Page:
We pit these brothers against each other to see which one wins in the all-around fun bike department
Pitted against one another in a battle for supremacy, two brothers struggle to gain the upper hand. The advantage repeatedly changes hands until imminent exhaustion appears to hand down its own verdict, crushing the hopes of one unlucky soul. To the victor go the spoils and bragging rights for all eternity.
With no clear winner, and dire consequences swiftly approaching, the tiebreaker is expedited by a game of rock-paper-scissors.
I don’t think our parents had intended for us to be so competitive; then again, what else is to be expected from a couple of brothers only a year apart? Standing next to the 2014 FZ-09 and its little brother, the 2015 FZ-07, I wondered what Yamaha had intended for this fraternal pair, in regard to whom they are best suited for and how they stack up. Having them together for a couple of weeks would provide the opportunity for a few Mojo contributors to weigh in on the matter.
The 2014 Yamaha FZ-09 has been grabbing headlines worldwide thanks to its price point and an absolutely stomping 847 cc engine, making 115 hp and 63 ft-lb of torque. Its three-cylinder power plant delivers great low-down thrust that turns into an impressive top-end rush. The engine’s versatile nature could be the reason we’re seeing more triples on the market, as they make torque in a similar fashion to a twin and pull hard on top like an inline-four. However, Yamaha is not responsible for reviving the popularity of triples: that honour goes to Triumph, and given Triumph’s recent history of making fabulous three-cylinder engines, the boys from Hinckley should consider a new logo that includes the phrase “Told you so.”
Weighing in at a scant 188 kg, there’s little effort needed to pick the FZ-09 up off the side stand. The wide motocross-style handlebar provides lots of leverage, but similar to grabbing a bull by the horns, you know you’re holding onto something that could get out of hand in a hurry. The bench-shaped seat is a fairly low 815 mm, with lots of room to move around on.
While scrolling through the three engine modes it became apparent that the sporty “A” mode is very abrupt in its initial throttle response. Feathering the clutch when transitioning from a closed to open throttle eliminated the jerkiness, though it’s not an ideal solution. Software updates from Yamaha are said to solve the issue, but we haven’t had a chance to test those claims. The default “Standard” mode at start-up alleviated some of the throttle’s on-off touchiness; again, feathering the clutch helped smooth the switch.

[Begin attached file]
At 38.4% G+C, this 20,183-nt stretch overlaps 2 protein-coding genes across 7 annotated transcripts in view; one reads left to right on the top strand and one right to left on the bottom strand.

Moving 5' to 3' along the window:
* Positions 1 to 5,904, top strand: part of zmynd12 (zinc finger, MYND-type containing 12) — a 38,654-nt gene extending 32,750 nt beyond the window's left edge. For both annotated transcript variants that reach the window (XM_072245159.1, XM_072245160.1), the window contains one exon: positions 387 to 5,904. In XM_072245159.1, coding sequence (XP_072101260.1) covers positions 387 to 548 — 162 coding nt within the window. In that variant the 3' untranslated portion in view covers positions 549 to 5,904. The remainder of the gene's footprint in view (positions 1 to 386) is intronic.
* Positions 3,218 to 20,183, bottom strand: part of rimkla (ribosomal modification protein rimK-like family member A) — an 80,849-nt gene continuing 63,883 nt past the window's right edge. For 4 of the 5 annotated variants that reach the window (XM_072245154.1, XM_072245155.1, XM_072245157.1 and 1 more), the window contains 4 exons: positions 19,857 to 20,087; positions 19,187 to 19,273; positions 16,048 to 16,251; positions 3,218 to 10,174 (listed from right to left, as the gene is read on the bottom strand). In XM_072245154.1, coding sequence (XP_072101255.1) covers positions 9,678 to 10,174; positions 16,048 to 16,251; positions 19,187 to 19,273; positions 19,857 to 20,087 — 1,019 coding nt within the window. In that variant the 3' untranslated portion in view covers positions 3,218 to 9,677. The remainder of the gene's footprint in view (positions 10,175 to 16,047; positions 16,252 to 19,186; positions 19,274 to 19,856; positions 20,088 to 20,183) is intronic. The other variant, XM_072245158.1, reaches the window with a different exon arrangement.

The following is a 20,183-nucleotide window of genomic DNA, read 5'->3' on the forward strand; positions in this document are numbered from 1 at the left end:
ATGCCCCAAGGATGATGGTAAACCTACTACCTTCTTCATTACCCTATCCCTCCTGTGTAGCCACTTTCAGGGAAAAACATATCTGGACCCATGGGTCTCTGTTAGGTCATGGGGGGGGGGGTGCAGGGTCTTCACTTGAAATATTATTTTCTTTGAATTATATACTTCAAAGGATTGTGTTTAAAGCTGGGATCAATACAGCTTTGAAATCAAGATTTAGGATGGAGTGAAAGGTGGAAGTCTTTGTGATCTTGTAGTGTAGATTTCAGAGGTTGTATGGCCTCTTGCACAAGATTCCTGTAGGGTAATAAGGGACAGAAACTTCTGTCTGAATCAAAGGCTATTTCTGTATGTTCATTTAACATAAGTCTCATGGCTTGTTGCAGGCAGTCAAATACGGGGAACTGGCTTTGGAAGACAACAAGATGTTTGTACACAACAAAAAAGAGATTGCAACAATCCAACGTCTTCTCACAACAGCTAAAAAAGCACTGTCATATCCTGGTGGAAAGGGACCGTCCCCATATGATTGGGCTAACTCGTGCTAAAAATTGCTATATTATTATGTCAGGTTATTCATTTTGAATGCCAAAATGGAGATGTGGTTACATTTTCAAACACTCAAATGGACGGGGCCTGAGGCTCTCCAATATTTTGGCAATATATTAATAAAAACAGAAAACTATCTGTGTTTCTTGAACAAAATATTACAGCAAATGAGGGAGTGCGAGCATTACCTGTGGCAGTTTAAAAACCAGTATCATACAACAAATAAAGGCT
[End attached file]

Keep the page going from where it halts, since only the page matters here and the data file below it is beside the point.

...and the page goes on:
The “B” setting is the tamest and was noticeably smoother, offering less power and urging me to put it back into A mode and open the throttle, as if to apologize to the FZ-09 for the insult. This is one of the most flexible power plants on the market, and oh what a lovely noise it emits. Making the engine howl on this bike was pure audio-erotica, and somewhere between my ear and my brain, the sound scratched an itch I didn’t know I had.
Hang on Tight
Worth mentioning is the bike’s willingness to wheelie on the throttle in any of the first three gears, and it’s this trait more than any other that takes the FZ-09 out of the “beginner-friendly” zone and puts it in the “hooligan” category. An inexperienced or overzealous rider could be caught out by the instantaneous throttle response, light weight and short wheelbase of the FZ-09. On the other hand, an experienced rider will find those same traits make it one of the most entertaining bikes on the road.
The suspension on the FZ-09 was underwhelming at times, given the rest of the package. Despite both the front fork and rear shock being adjustable for preload and rebound damping, I struggled to find a confidence-inspiring set-up.